DURBAN, SOUTH AFRICA – Adolescents who were perinatally infected with HIV have a high prevalence of selected psychiatric disorders that impede their adherence to antiretroviral therapy, Claude Ann Mellins, PhD, reported at the 21st International AIDS Conference.
Those psychiatric diagnoses were predictive of viremia over the ensuing 2-3 years in a new analysis from the ongoing Child and Adolescent Self-Awareness and Health (CASAH) study, according to Dr. Mellins, professor of medical psychology at Columbia University, New York, and codirector of CASAH.
The clinical implications of the CASAH findings are clear, she added. “Assessing and treating specific categories of psychiatric and substance abuse problems may enhance efforts to improve adherence and prevent poor health outcomes in these adolescents and young adults, who are especially vulnerable due to their very challenging circumstances,” Dr. Mellins said.
CASAH is a longitudinal study of perinatally HIV-infected and perinatally HIV-exposed but uninfected New York City youth. They were enrolled during 2003-2008, when they were 9-16 years old. They and their caregivers undergo detailed psychosocial interviews every 12-18 months. The goal is to identify risk factors as well as protective factors influencing their behavioral health outcomes, the clinical psychologist explained.
She reported on 179 perinatally infected adolescents who were at least 13 years old at the first of their three interviews conducted over a 2.7-year period. Of note, 53% of them met Diagnostic Interview Schedule for Children (DISC-IV) criteria for one or more psychiatric diagnoses at all three time points. The pattern of psychopathology was somewhat different from that previously described in adults with HIV, who have been studied much more extensively than perinatally infected teens.
“Much of the literature on adults has focused on depression and mood disorders as predictors of poor health outcomes. Our data suggest that among youth, disruptive behavioral disorders – things like [attention-deficit/hyperactivity disorder], conduct disorder, or oppositional defiant disorder – may be just as important, if not more so. Substance abuse was also a critical factor,” Dr. Mellins said.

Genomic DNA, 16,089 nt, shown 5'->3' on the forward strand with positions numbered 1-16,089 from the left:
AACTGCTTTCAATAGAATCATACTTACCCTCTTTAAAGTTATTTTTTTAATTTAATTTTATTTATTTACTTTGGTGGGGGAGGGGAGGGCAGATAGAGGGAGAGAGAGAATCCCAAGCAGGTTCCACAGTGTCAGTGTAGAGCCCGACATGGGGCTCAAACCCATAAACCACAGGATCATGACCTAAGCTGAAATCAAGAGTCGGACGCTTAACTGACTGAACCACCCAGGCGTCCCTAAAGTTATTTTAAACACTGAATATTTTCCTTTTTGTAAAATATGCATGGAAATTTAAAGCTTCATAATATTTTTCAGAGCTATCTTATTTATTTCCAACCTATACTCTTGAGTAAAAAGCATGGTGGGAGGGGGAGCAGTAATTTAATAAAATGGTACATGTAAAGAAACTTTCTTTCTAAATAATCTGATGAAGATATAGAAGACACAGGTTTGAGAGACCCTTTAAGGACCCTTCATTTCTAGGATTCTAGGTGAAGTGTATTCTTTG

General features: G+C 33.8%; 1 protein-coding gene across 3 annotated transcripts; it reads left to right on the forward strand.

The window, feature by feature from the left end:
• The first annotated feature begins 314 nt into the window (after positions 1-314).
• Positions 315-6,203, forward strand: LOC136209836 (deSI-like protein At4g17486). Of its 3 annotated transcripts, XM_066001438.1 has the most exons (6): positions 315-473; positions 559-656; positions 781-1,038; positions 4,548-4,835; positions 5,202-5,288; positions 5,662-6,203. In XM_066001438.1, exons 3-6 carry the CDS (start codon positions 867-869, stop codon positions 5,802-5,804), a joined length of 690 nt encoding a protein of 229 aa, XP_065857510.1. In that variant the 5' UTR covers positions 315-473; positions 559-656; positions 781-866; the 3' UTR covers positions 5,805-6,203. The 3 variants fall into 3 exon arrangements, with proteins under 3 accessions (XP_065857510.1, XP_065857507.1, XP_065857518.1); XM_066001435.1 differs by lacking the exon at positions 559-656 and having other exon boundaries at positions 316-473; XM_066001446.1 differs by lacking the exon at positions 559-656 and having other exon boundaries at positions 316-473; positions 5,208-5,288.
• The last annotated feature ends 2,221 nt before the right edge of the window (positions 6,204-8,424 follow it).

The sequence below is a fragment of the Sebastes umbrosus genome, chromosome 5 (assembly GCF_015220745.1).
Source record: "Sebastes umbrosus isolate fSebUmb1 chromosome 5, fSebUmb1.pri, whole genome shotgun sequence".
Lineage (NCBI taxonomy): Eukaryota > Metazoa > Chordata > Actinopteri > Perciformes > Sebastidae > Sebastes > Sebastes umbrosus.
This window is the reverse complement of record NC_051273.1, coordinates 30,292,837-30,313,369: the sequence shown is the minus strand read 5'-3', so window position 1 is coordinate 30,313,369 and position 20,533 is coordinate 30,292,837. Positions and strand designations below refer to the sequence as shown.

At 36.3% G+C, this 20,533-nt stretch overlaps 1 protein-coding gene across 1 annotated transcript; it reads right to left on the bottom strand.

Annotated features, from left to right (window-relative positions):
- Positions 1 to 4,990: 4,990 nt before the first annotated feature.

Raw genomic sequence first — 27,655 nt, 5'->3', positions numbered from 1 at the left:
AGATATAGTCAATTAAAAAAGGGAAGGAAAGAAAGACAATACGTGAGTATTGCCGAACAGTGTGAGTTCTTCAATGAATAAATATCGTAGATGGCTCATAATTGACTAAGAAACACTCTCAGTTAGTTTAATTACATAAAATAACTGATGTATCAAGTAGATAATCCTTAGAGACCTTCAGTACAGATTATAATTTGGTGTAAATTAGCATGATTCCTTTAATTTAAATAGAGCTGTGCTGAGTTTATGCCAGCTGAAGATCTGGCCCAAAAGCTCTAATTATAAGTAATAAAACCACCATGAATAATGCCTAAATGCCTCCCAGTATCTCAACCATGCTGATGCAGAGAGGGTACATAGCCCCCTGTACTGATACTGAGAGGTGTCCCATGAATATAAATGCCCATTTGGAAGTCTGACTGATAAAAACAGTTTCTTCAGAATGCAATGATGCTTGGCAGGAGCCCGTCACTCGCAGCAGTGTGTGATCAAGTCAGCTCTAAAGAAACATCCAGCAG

In a cross-sectional multivariate logistic regression analysis, a behavior disorder diagnosed at the first interview was associated with a 2.57-fold increased likelihood of contemporaneous viremia as evidenced by a plasma HIV RNA viral load greater than 1,000 copies/mL, and with a threefold increased likelihood of self-reported missed doses of antiretroviral medications during the previous week.
Anxiety disorder was the most common psychiatric diagnosis at the initial interview, followed by disruptive behavior disorder and substance use disorder. A diagnosis of any psychiatric disorder at the time of the first interview was associated with a significantly increased risk of viremia across the next 2.7 years. Forty-seven percent of subjects had viremia at 2.7 years of follow-up, reflective of chronic suboptimal medication adherence.
She noted that the pattern of psychiatric disorders in perinatally infected patients shifts between adolescence and young adulthood.
“By the time perinatally infected adolescents become young adults, I will say that anxiety and mood disorders become much more prevalent. But the number of psychiatric problems actually goes down by young adulthood,” according to Dr. Mellins.
Indeed, in another CASAH analysis she presented at AIDS 2016, this one involving 136 perinatally infected young adults and 86 perinatally exposed but uninfected controls, the vast majority living in impoverished communities, there was no difference between the two groups in rates of psychiatric or substance use disorders, although the 27% prevalence of substance use disorders is higher than that found in the age-matched general population.
Eighty-four percent of the perinatally infected 18- to 28-year-olds had graduated from high school, 94% were in a stable housing situation, 59% were currently working or in school, 54% were paying rent, and 95% reported ever being in a romantic relationship. Rates were similar in the perinatally exposed but uninfected group with the exception that these individuals were less likely to be paying rent.
“In spite of substantive risks, there is a relatively large portion of both groups with positive behavioral health outcomes, achieving normative young adult transition milestones. We need to understand why. Identification of protective factors conferring resilience can inform evidence-based prevention efforts, which are critical given the staggering numbers of children and young adolescents worldwide affected by HIV who will be transitioning to adulthood,” she said.
Dr. Mellins said the CASAH findings constitute a persuasive argument in favor of integrating mental health as a component of HIV care.
“Young people don’t always go to mental health appointments that are separate from medical care, so integrating mental health as a component of HIV care might be one of the most effective ways to identify and treat mental health problems in infected youth while simultaneously improving medication adherence and health outcomes,” Dr. Mellins said.